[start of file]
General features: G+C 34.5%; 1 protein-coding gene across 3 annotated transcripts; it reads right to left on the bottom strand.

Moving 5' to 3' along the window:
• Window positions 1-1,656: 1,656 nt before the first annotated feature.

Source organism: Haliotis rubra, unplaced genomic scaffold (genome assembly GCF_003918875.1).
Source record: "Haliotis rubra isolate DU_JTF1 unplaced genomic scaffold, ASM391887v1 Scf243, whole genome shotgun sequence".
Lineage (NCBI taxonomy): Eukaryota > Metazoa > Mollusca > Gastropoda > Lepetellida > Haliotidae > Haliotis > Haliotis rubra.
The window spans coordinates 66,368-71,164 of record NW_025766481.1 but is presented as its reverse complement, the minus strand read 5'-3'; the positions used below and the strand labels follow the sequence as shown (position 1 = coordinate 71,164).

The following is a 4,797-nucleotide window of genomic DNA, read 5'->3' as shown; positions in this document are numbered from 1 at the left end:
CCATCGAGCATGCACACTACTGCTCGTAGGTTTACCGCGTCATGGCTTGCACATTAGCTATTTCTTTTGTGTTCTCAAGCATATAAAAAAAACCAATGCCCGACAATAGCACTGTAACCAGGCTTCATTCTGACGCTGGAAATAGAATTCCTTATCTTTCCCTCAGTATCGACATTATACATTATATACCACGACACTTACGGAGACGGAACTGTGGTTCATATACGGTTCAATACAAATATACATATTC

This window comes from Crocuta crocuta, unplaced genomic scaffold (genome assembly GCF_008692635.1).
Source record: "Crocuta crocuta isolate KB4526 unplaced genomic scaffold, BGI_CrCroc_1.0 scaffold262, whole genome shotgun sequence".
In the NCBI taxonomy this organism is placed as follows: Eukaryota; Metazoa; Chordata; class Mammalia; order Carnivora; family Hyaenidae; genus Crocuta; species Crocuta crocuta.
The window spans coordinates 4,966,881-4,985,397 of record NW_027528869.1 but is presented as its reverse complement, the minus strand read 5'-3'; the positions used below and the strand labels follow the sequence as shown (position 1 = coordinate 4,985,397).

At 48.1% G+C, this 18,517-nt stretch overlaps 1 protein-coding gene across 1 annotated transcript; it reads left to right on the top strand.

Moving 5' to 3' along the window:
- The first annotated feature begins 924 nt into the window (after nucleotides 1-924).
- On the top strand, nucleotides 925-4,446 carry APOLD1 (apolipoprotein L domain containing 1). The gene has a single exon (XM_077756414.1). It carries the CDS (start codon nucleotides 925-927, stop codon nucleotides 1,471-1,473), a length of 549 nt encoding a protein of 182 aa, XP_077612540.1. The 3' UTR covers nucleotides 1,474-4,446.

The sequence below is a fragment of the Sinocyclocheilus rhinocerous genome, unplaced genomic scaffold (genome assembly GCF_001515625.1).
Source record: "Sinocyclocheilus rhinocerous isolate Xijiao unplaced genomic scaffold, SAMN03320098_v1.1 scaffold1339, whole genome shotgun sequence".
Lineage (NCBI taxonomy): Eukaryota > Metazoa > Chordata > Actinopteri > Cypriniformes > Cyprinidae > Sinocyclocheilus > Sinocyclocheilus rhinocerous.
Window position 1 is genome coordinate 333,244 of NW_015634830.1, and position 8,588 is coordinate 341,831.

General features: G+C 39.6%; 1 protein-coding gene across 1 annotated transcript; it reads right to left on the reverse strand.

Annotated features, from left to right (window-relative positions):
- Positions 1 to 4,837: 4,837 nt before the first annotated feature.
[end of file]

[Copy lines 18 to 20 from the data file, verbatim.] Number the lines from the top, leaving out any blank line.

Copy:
The sequence below is a fragment of the Sinocyclocheilus rhinocerous genome, unplaced genomic scaffold (genome assembly GCF_001515625.1).
Source record: "Sinocyclocheilus rhinocerous isolate Xijiao unplaced genomic scaffold, SAMN03320098_v1.1 scaffold1339, whole genome shotgun sequence".
Lineage (NCBI taxonomy): Eukaryota > Metazoa > Chordata > Actinopteri > Cypriniformes > Cyprinidae > Sinocyclocheilus > Sinocyclocheilus rhinocerous.